I was 5 when this game was played, I can understand why, even then, I felt that hockey was a great sport on television. The game was fast, up and down. The players had a ghostly mystique in black-and-white as most of them were stone-faced and expressionless. You had no idea what they were thinking or what they were like. You just knew they were doing something very difficult and dangerous, and the talent and courage they showed was mesmerizing.

The game grabbed you by the arm and never let you go.

Attention, puckheads!

Next week, send your e-mails for Keith Jones and his latest book "Jonesy." You know, the book he co-authored with you know who. Remember, it's that "giving" time of year, and one of the last opportunities for blatant self-promotion. So, send in your questions on the book for next week.

Mini-Me Mailbag


Is there any legitimate way to watch NHL via PC, other than the exorbitant Center Ice online? I ran across some info about Comcast broadcasting for free, but it showed no games scheduled. Any info you know of would be greatly appreciated. I travel extensively and am really missing watching my Ducks.

Mark Manwaring
Santa Barbara, Calif.

Ok, Puck Nation. Help out a brutha in Santa Barbara.


I enjoyed your rant and the list of Hall-worthy players on current rosters. I have a comment and questions. Five players that you identified as Hall of Famers from the 2002 Red Wings Stanley Cup-winning team remain in the NHL -- Chelios, Hasek, Lidstrom, Fedorov and Shanahan. Three more retired players are obvious choices -- Hull, Robitaille and Yzerman. Here's my question: Does Larionov belong when you factor in his Russian career before he played in the NHL? And why don't you think Datsyuk has a chance?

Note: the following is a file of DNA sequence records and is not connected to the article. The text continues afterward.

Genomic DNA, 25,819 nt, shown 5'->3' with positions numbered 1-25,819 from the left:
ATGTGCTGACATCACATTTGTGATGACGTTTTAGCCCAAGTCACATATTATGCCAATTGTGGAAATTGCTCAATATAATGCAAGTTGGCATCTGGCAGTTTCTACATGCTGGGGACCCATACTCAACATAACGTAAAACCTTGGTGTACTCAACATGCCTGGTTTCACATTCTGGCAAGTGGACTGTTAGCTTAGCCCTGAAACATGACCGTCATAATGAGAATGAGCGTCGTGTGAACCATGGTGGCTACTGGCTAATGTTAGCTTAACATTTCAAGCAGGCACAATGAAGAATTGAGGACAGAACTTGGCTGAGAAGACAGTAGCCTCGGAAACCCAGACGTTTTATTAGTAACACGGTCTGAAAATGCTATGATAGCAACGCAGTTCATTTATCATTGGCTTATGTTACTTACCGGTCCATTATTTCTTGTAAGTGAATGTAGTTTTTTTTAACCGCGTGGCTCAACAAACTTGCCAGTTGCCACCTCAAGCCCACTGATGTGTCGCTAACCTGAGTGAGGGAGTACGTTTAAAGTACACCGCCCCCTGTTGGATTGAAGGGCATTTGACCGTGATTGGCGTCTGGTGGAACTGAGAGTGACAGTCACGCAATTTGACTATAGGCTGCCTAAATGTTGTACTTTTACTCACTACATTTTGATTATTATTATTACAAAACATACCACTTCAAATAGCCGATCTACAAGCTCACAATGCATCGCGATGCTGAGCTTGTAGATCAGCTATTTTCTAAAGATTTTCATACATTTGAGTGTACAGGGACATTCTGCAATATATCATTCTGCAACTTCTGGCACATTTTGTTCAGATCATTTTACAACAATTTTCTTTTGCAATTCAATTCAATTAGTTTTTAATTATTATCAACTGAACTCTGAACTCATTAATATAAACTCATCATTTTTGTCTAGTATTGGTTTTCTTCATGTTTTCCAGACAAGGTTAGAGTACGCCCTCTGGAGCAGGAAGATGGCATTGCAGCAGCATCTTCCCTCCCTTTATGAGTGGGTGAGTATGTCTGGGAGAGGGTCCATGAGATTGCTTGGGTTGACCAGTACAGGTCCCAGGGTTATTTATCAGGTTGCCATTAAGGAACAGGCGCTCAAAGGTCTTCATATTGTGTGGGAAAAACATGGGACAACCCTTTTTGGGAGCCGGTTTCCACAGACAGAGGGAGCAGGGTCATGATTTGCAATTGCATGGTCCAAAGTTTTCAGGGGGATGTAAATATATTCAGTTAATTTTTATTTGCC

Mike Taylor
Santa Clarita, Calif.

Igor Larionov was a big part of the Russians' 1981 Canada Cup win, as well as being a large contributor to Olympic gold medals in 1984 and 1988. He's also helped his country to several World Championship titles. Larionov's NHL career was not Hall of Fame-worthy. 921 games, 169 goals, 644 points. Had he played more of his career in his 20s, we can project him with roughly at 1,321 games, 269 goals and 1,005 points. Not really Hall numbers. It's close, but my gut says no on Larionov. He wasn't a huge difference maker and impact player. He was a nice player, a nice playmaker. But if someone like Scotty Bowman and others could make a solid argument with comparables we can all agree on, I'm OK with that.